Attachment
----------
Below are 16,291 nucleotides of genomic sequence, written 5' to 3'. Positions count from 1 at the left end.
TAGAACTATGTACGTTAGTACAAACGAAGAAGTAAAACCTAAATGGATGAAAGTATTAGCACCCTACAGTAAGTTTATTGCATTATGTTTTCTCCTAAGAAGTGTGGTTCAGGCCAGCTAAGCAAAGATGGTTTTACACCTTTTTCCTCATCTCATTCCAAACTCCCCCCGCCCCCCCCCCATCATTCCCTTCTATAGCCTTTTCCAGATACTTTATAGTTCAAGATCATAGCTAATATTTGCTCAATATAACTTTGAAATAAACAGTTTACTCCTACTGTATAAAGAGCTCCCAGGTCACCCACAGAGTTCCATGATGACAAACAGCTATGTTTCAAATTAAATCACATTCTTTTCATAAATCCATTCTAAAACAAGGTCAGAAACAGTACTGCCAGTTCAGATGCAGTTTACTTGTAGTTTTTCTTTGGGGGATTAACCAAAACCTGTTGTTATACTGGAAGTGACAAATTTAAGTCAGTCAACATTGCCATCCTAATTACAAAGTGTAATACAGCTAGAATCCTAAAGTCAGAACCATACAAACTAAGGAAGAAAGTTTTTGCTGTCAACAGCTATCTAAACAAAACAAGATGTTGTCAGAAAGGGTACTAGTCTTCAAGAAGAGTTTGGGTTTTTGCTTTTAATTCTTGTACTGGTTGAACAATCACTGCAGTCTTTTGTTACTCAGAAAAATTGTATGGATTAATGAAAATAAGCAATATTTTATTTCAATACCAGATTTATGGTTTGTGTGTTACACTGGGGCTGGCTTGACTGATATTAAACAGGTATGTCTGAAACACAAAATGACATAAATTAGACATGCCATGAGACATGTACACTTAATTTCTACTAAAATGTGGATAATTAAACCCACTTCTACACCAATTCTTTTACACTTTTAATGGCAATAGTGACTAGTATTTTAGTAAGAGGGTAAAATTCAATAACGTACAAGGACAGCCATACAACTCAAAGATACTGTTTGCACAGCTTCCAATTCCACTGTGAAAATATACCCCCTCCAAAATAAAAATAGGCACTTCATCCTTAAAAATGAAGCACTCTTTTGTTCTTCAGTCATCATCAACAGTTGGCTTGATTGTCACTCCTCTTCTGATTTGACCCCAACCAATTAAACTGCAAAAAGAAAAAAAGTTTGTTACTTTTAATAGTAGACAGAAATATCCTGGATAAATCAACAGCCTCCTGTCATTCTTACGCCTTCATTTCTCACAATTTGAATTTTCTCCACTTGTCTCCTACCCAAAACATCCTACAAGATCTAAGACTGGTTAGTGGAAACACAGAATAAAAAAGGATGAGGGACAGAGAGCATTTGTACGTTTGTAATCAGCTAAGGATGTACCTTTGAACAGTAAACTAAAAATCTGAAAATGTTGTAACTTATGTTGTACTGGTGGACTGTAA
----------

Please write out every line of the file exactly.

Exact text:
Below are 16,291 nucleotides of genomic sequence, written 5' to 3'. Positions count from 1 at the left end.
TAGAACTATGTACGTTAGTACAAACGAAGAAGTAAAACCTAAATGGATGAAAGTATTAGCACCCTACAGTAAGTTTATTGCATTATGTTTTCTCCTAAGAAGTGTGGTTCAGGCCAGCTAAGCAAAGATGGTTTTACACCTTTTTCCTCATCTCATTCCAAACTCCCCCCGCCCCCCCCCCATCATTCCCTTCTATAGCCTTTTCCAGATACTTTATAGTTCAAGATCATAGCTAATATTTGCTCAATATAACTTTGAAATAAACAGTTTACTCCTACTGTATAAAGAGCTCCCAGGTCACCCACAGAGTTCCATGATGACAAACAGCTATGTTTCAAATTAAATCACATTCTTTTCATAAATCCATTCTAAAACAAGGTCAGAAACAGTACTGCCAGTTCAGATGCAGTTTACTTGTAGTTTTTCTTTGGGGGATTAACCAAAACCTGTTGTTATACTGGAAGTGACAAATTTAAGTCAGTCAACATTGCCATCCTAATTACAAAGTGTAATACAGCTAGAATCCTAAAGTCAGAACCATACAAACTAAGGAAGAAAGTTTTTGCTGTCAACAGCTATCTAAACAAAACAAGATGTTGTCAGAAAGGGTACTAGTCTTCAAGAAGAGTTTGGGTTTTTGCTTTTAATTCTTGTACTGGTTGAACAATCACTGCAGTCTTTTGTTACTCAGAAAAATTGTATGGATTAATGAAAATAAGCAATATTTTATTTCAATACCAGATTTATGGTTTGTGTGTTACACTGGGGCTGGCTTGACTGATATTAAACAGGTATGTCTGAAACACAAAATGACATAAATTAGACATGCCATGAGACATGTACACTTAATTTCTACTAAAATGTGGATAATTAAACCCACTTCTACACCAATTCTTTTACACTTTTAATGGCAATAGTGACTAGTATTTTAGTAAGAGGGTAAAATTCAATAACGTACAAGGACAGCCATACAACTCAAAGATACTGTTTGCACAGCTTCCAATTCCACTGTGAAAATATACCCCCTCCAAAATAAAAATAGGCACTTCATCCTTAAAAATGAAGCACTCTTTTGTTCTTCAGTCATCATCAACAGTTGGCTTGATTGTCACTCCTCTTCTGATTTGACCCCAACCAATTAAACTGCAAAAAGAAAAAAAGTTTGTTACTTTTAATAGTAGACAGAAATATCCTGGATAAATCAACAGCCTCCTGTCATTCTTACGCCTTCATTTCTCACAATTTGAATTTTCTCCACTTGTCTCCTACCCAAAACATCCTACAAGATCTAAGACTGGTTAGTGGAAACACAGAATAAAAAAGGATGAGGGACAGAGAGCATTTGTACGTTTGTAATCAGCTAAGGATGTACCTTTGAACAGTAAACTAAAAATCTGAAAATGTTGTAACTTATGTTGTACTGGTGGACTGTAA